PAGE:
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Perfect Square

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Perfect Square [#permalink] New post 21 May 2011, 04:45
For which value of n below is a perfect square

(2^8)+(2^11)+(2^n)
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Re: Perfect Square [#permalink] New post 21 May 2011, 05:28
2^8(1 + 2^3) + 2^n

= 2^8 * (9 + (2)^n-8)


= 9 + (2)^n-8 = 25 then its a perfect square


=> (2)^n-8 = 16

=> (2)^n-8 = 2^4

=> n = 12
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Re: Perfect Square [#permalink] New post 21 May 2011, 05:29
subhashghosh wrote:
2^8(1 + 2^3) + 2^n

= 2^8 * (9 + (2)^n-8)


= 9 + (2)^n-8 = 25 then its a perfect square


=> (2)^n-8 = 16

=> (2)^n-8 = 2^4

=> n = 12

yup thats the answer :)
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Re: Perfect Square [#permalink] New post 21 May 2011, 05:55
@subhashghosh can you please explain me this part?



subhashghosh wrote:
= 2^8 * (9 + (2)^n-8)


= 9 + (2)^n-8 = 25 then its a perfect square


Thanks.
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Re: Perfect Square [#permalink] New post 21 May 2011, 06:02
hussi9 wrote:
For which value of n below is a perfect square

(2^8)+(2^11)+(2^n)



(2^8)+(2^11)+(2^n)

=(2^(4*2))+(2. 2^4 .2^6 )+(2^n)



To complete the square n ==12 i.e 6*2

(2^2)^2 + +(2. 2^4 .2^6 ) + (2^6)^2
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Re: Perfect Square [#permalink] New post 21 May 2011, 07:23
wish answer options were given :)

would have done answer fitting.

2^8[1+2^3+ 2^(n-8)] means

9+2^(n-8) = perfect square meaning 2^(n-8) = perfect square

16,64 are possible values.

n=12 fits.
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Re: Perfect Square [#permalink] New post 21 May 2011, 07:32
@jamifahad, consider this :

2^8 * (9 + (2)^n-8) is a product of 2^8 (perfect square) and (9 + (2)^n-8)

So we want (9 + (2)^n-8) to be a perfect square.

Now 2^any number is even while 9 is odd

So we want 9 + even # to be a perfect square, and that will be and odd #.

So check for instance 9 + powers of two which can be a perfect square.

After a few calculations by checking powers of 2 in increasing order, you can see that 2^4 = 16, and 16 + 9 = 25, a perfect square.

Please let me know if you have any other query.
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Re: Perfect Square [#permalink] New post 21 May 2011, 08:24
@subhash got it thanks.
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Re: Perfect Square [#permalink] New post 21 May 2011, 08:39
(2^8)+(2^11)+(2^n)

must be equal to (a+b)^2 form

=>(2^8)+(2^11)+(2^n) = a^2 + b^2 + 2ab

2^11 looks like a 2ab form . if we consider 2^8 = a^2 => a = 2^4

=> b must be 2^11 / (2*2^4) => b = 6

also n = 2b = 12
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Re: Perfect Square [#permalink] New post 21 May 2011, 13:39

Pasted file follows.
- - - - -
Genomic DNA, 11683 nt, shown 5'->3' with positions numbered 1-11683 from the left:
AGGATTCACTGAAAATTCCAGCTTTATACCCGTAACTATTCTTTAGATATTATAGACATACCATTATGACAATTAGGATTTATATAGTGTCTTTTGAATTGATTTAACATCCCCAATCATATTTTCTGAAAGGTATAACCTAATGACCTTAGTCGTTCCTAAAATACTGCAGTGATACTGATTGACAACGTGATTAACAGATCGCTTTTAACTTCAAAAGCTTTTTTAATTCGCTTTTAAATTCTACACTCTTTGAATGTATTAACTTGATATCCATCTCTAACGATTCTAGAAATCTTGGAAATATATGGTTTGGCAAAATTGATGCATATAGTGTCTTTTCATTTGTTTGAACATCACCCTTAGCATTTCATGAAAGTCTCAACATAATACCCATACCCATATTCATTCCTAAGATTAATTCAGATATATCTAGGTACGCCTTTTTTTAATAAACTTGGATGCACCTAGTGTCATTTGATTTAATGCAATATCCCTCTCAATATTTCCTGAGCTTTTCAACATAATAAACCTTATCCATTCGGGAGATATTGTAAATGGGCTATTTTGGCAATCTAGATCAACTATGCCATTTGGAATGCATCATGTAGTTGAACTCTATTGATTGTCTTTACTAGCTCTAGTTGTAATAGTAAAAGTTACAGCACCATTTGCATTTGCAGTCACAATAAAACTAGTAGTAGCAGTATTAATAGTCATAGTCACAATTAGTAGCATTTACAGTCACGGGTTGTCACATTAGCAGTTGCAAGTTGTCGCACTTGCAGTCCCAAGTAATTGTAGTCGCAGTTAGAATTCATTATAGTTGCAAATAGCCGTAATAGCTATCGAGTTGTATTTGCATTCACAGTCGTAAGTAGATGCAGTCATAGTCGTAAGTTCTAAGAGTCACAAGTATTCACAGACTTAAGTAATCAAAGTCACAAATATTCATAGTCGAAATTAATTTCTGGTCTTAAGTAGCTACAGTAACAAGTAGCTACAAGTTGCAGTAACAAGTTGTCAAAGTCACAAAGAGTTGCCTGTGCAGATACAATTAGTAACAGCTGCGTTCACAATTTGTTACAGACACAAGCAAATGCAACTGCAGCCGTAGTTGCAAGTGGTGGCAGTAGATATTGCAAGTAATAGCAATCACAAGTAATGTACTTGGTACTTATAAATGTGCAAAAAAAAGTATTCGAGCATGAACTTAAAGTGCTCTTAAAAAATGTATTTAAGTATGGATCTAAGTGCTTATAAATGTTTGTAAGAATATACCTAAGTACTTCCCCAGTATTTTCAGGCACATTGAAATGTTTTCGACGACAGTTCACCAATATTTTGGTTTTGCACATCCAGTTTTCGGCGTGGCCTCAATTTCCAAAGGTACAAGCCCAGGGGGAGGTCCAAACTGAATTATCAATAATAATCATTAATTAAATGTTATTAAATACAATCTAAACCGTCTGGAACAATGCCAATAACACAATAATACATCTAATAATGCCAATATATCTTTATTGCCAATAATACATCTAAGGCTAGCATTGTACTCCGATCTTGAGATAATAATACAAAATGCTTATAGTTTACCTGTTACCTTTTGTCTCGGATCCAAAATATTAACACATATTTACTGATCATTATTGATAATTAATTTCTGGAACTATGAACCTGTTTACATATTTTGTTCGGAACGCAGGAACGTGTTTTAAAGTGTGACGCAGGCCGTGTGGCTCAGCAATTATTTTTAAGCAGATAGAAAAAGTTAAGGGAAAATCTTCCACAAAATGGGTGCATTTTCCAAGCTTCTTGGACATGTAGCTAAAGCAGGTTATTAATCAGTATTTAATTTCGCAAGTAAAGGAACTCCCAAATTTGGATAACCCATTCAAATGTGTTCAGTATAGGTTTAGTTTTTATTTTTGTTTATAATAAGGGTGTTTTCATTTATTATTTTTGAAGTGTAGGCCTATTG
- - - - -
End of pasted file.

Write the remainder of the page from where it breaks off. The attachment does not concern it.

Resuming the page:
2^8+2^11+2^n

taking 2^8 common we have

(2^8)(1+2^3+2^(n-8))
= (2^8)(9+2^(n-8))

we know that 2^8 is a perfect square .

so 9+2^(n-8) has to be perfect square

minimum power of 2 that can be added to 9 to make it a perfect square is 4.( 9+16 = 25)

=> n -8 =4

Hence n=12.
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Re: Perfect Square [#permalink] New post 18 Aug 2012, 01:30
subhashghosh wrote:
2^8(1 + 2^3) + 2^n

= 2^8 * (9 + (2)^n-8)


= 9 + (2)^n-8 = 25 then its a perfect square


=> (2)^n-8 = 16

=> (2)^n-8 = 2^4

=> n = 12


just a small query, we are assuming that 2^n > 2^8 , which enables us to take 2^8 as a common factor
and we get 2^8 ( 2^ n-8 )

but what if 2^n = 4 then n = 2 in which case we cannot take 2^8 as a common factor .

any thoughts as to how we can easily assume 2^n > 2^8 ?
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Re: Perfect Square [#permalink] New post 18 Aug 2012, 02:22
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hussi9 wrote:
For which value of n below is a perfect square

(2^8)+(2^11)+(2^n)


Use the formula for (a+b)^2=a^2+2ab+b^2.
Since 2^8+2^{11}=(2^4)^2+2*2^4*2^6, we need an extra term, that of (2^6)^2=2^{12} to complete the expression to a perfect square, (2^4+2^6)^2.

So, n should be 12.
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Re: Perfect Square [#permalink] New post 18 Aug 2012, 17:51
EvaJager wrote:
hussi9 wrote:
For which value of n below is a perfect square

(2^8)+(2^11)+(2^n)


Use the formula for (a+b)^2=a^2+2ab+b^2.
Since 2^8+2^{11}=(2^4)^2+2*2^4*2^6, we need an extra term, that of (2^6)^2=2^{12} to complete the expression to a perfect square, (2^4+2^6)^2.

So, n should be 12.

Thank you eva I think this approach is more justified, like it better
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Re: Perfect Square [#permalink] New post 10 Sep 2012, 14:11
gurpreetsingh wrote:
(2^8)+(2^11)+(2^n)

must be equal to (a+b)^2 form

=>(2^8)+(2^11)+(2^n) = a^2 + b^2 + 2ab

2^11 looks like a 2ab form . if we consider 2^8 = a^2 => a = 2^4

=> b must be 2^11 / (2*2^4) => b = 6

also n = 2b = 12


Your approach is absolutely right, except some ambiguity. Let me correct it.

Where from did you get n=2b ? Also, b is not equal to 6. Correct expression is b=2^6

As 2^n = b^2
So, 2^n= (2^6)^2=2^{12}
Therefore, n=12
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Re: Perfect Square   [#permalink] 10 Sep 2012, 14:11
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